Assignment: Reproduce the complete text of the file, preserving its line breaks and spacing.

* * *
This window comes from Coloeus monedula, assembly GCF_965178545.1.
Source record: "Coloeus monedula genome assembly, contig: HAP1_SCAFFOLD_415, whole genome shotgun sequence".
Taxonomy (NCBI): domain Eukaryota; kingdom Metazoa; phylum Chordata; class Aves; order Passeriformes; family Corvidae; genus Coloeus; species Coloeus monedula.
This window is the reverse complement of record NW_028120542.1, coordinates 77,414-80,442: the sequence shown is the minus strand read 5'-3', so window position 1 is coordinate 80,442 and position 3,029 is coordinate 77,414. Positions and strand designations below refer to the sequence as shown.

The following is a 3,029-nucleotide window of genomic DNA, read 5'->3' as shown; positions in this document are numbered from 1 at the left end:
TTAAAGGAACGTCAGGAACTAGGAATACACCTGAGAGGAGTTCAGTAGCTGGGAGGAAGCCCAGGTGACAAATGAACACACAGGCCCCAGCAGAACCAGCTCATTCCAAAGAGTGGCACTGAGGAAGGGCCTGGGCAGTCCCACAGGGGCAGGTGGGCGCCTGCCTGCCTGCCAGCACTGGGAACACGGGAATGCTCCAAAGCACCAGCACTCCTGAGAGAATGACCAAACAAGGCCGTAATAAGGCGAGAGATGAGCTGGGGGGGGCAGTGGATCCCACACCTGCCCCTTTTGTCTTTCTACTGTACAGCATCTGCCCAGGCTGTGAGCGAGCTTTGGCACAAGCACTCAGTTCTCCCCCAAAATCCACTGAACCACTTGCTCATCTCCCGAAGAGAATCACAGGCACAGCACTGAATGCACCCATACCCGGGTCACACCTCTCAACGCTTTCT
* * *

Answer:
This window comes from Coloeus monedula, assembly GCF_965178545.1.
Source record: "Coloeus monedula genome assembly, contig: HAP1_SCAFFOLD_415, whole genome shotgun sequence".
Taxonomy (NCBI): domain Eukaryota; kingdom Metazoa; phylum Chordata; class Aves; order Passeriformes; family Corvidae; genus Coloeus; species Coloeus monedula.
This window is the reverse complement of record NW_028120542.1, coordinates 77,414-80,442: the sequence shown is the minus strand read 5'-3', so window position 1 is coordinate 80,442 and position 3,029 is coordinate 77,414. Positions and strand designations below refer to the sequence as shown.

The following is a 3,029-nucleotide window of genomic DNA, read 5'->3' as shown; positions in this document are numbered from 1 at the left end:
TTAAAGGAACGTCAGGAACTAGGAATACACCTGAGAGGAGTTCAGTAGCTGGGAGGAAGCCCAGGTGACAAATGAACACACAGGCCCCAGCAGAACCAGCTCATTCCAAAGAGTGGCACTGAGGAAGGGCCTGGGCAGTCCCACAGGGGCAGGTGGGCGCCTGCCTGCCTGCCAGCACTGGGAACACGGGAATGCTCCAAAGCACCAGCACTCCTGAGAGAATGACCAAACAAGGCCGTAATAAGGCGAGAGATGAGCTGGGGGGGGCAGTGGATCCCACACCTGCCCCTTTTGTCTTTCTACTGTACAGCATCTGCCCAGGCTGTGAGCGAGCTTTGGCACAAGCACTCAGTTCTCCCCCAAAATCCACTGAACCACTTGCTCATCTCCCGAAGAGAATCACAGGCACAGCACTGAATGCACCCATACCCGGGTCACACCTCTCAACGCTTTCT